Sunday, 29 Feb 1880:
William Stetler, a boy sixteen or seventeen years of age, was drowned a little above Halliday Brothers warehouse night before last by the overturning of a skiff, which was caused by the current carrying it against a coal flat.  Besides the unfortunate boy, the skiff continued his father and three men named respectively John Harris, James Phillips and Clint Phillips.  They were on their way home in their fishing boat when the accident occurred.
We were yesterday apprised of the death of Mr. Fred Whitcamp, who found a watery grave in the Mississippi River, about six miles above this city, on Sunday last.  It appears that the river had washed away the support from beneath the riverbank and upon Mr. Whitcamp and a laborer in his employ, approaching it, the bank gave away beneath them—carrying them both into the stream.  A tree stump being within reach of the laborer he secured a hold upon it and thus saved his life, but Mr. Whitcamp was immediately carried away by the current.  Owing to the highness of the water which cuts off all communication between this city and Mrs. Whitcamp’s farm, she found it impossible to convey the sad intelligence of her husband’s death to her relatives and friends sooner, and it was with the greatest of difficulty that she yesterday succeeded in reaching Cairo.  Mr. Whitcamp took up his residence in this city in ‘64 and was, at the time of his death, known to quite all of our citizens as an industrious man who made his living by the sweat of his brow, and who was honest to the core and generally esteemed.  He is a brother of our fellow citizen Mr. Henry Whitcamp, who resides on Poplar near the corner of Seventeenth Street.  Many years ago he connected himself with the Masonic fraternity and has been an active Mason of good standing ever since.  He frequently attended divine services in the German Lutheran Church and was, we believe, a member thereof at the time of his death.  He was fifty-eight years of age and leaves a wife and two daughters who mourn his sudden taking off, and who have our sincere sympathy.  A notice of reward offered for the recovery of his remains will be found in another column.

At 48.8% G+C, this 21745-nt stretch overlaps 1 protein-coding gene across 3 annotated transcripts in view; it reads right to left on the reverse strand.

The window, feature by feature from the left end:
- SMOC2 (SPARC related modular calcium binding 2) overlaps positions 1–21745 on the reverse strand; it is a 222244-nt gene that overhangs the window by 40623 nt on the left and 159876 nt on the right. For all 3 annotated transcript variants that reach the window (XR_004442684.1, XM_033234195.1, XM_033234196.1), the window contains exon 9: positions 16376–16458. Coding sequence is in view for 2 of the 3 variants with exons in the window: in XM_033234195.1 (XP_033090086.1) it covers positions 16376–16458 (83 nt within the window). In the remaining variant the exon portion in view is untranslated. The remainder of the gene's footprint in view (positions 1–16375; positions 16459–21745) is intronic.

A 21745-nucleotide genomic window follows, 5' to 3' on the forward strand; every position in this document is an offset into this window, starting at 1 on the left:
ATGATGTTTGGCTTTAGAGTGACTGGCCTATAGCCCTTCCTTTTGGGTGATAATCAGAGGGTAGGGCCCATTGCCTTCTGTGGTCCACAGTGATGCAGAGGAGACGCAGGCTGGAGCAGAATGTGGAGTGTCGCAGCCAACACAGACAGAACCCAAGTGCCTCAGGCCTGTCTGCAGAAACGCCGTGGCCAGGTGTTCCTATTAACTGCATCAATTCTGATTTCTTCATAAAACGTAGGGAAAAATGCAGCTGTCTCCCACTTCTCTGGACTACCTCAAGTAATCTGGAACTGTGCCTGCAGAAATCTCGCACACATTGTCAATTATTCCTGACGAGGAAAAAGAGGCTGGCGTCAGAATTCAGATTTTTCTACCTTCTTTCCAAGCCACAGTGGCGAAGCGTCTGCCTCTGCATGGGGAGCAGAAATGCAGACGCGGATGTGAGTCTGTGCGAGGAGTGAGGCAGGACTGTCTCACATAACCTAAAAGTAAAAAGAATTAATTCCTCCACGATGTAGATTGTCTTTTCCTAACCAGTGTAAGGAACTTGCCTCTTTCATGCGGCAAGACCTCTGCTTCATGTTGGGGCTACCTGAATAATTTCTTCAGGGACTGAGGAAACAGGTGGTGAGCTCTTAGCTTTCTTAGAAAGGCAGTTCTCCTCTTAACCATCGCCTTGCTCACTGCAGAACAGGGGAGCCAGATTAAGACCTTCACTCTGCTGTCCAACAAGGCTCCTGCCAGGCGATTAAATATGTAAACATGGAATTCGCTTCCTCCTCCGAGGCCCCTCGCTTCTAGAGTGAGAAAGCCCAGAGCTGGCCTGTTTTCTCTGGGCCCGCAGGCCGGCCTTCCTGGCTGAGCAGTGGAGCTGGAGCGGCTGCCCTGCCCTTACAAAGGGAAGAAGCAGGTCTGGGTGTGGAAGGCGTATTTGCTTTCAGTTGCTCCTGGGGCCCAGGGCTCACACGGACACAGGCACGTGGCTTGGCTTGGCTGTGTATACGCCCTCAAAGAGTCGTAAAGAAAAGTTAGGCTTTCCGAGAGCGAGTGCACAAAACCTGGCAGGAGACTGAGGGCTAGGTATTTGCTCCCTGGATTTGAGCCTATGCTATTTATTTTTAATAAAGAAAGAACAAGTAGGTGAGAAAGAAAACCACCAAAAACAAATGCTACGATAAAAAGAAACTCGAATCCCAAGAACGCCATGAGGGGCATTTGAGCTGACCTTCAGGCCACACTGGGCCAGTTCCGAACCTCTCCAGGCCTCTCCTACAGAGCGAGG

Fifty dollars reward will be paid by the undersigned, for the recovery of the body of Fred Whitcamp, who was drowned in the Mississippi River, several miles above Cairo, on Sunday, February 22nd.  He is of medium height, wore Canton flannel underclothes, blue cheviot over shirt, vest and knit jacket, blue jeans pants, and wore shores.